Barry Dyson – Greenriggs outing, 3rd of July 2024

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Waitby Greenriggs Nature Reserve

On an overcast day only myself and Howard turned up for the visit to this marvellous 4 hectare grassland reserve overflowing with wild flowers, grasses and sedges. Apologies had been received from Owen and Carole.
The reserve extends far (half a mile) and occupies two railway cuttings and their embankments. It was initially leased by the Cumbria Wildlife Trust, but in 1986 British Rail donated the land to the trust. Much more information about the site is available on-line but this short report confines itself to some of what we saw on the day.
During our 3 hour stay we were lucky that the weather stayed dry with occasional spells of sunshine and being largely confined within the cuttings made the visit feel warmer than it was. Our first look over the road bridge where we parked (Grid ref NY757085) revealed an embankment dotted with Common spotted orchids.
Climbing over the stone stile we proceeded along the top of an embankment overlapping with grasses galore interspersed with Meadowsweet, bedstraws, cranesbills, vetches and lots more. Saw-wort, rare in Lancashire, was doing well here, if still only in bud. Further on we came across various St John’s worts and layers of Ox-eye daisies. Salad burnet, Betony, Eyebright, Clovers, Pignut, Self heal, Buttercups, Hawkbits and Yellow rattle were plentiful and just some of over 200 species of flowering plants recorded from here.
Looking out for Fragrant orchids we finally found some though not the Heath fragrant orchid. Close examination of the flower heads did confirm Marsh and Common Fragrant orchids, but the Heath remained elusive and we were too late for the graceful Lesser butterfly orchids for we did not find any. Twayblades were in good numbers but far outnumbered by the attractive Marsh Helleborines which must have easily exceeded a thousand in number as did the Common spotted orchids. A lone Fly orchid was observed but only because it had been drawn to our attention by white sticks that had been placed by it. Northern marsh orchids and their hybrids were also present.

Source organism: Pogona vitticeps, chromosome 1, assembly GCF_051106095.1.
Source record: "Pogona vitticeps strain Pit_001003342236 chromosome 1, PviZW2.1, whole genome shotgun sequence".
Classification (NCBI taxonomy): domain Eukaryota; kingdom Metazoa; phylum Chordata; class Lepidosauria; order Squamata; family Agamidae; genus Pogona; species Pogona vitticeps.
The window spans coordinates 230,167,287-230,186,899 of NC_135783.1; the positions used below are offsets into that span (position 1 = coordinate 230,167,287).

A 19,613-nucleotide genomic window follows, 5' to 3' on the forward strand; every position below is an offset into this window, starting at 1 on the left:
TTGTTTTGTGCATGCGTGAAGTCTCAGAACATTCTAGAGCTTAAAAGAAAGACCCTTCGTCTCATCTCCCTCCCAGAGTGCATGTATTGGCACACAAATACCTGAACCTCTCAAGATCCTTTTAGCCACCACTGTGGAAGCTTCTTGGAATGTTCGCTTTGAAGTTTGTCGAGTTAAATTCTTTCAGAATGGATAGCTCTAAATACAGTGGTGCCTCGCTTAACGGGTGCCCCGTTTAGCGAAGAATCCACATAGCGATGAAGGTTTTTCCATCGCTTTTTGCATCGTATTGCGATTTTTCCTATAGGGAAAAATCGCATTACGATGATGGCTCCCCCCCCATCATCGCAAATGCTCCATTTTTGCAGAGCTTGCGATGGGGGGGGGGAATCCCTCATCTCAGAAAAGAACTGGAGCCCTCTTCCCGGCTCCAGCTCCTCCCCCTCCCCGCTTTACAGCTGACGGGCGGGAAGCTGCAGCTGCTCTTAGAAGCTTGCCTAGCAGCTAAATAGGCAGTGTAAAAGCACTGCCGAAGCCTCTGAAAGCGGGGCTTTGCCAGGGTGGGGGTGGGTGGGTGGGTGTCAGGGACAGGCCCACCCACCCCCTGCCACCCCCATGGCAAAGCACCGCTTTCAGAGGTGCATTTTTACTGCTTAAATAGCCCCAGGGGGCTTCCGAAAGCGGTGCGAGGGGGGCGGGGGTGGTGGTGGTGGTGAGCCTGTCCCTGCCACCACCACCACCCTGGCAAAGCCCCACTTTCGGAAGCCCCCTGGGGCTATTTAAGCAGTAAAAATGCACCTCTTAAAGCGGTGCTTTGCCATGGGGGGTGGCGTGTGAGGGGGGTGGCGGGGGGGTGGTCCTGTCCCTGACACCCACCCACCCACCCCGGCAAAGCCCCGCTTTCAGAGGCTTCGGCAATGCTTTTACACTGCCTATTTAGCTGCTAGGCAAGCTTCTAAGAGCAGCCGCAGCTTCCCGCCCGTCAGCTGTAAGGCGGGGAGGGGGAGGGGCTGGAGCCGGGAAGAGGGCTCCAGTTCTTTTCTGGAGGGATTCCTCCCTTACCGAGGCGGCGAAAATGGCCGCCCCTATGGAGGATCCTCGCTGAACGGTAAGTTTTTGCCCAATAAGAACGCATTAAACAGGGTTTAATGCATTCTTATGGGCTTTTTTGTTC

Meadow grasshoppers abounded and would need to be wary of the local frog population which would take them for sure. We saw one but there must be many more lurking about the undergrowth ready to pounce on them. Butterflies, despite the weather, were on the wing. I recorded 1 Large skipper, 3 Common blues, 3 Meadow browns and 50+ Ringlets. Moths were also present with at least 10 Chimney sweepers, 12 Straw dots and a single Blackneck which appears to be a new record for the hectad. Other insects included Rose chafers and Empis tessellata a dance fly.
Down on the marshy lower track bed Butterwort was present but the gorgeous Birds-eye primroses had gone over. Greater birds-foot trefoil trailed over the surrounding vegetation but we were too early for Grass of Parnassus and Autumn gentians that also grow here. The 3 hours had whizzed by, by the time we returned to the car for a late lunch, which with hindsight we should have taken with us. Reflecting on our visit I cannot think of anywhere at that time where I would rather have been. It was just the most wonderful place to unwind and relax.
On our return home we passed verges with Ox-eye daisies and Wood cranesbills swaying in the breeze. A patch of melancholy thistles made us anything but. More uplifting than sad. It had been a great day.

Barry Dyson 6/7/24

Categories: Saturday Walk


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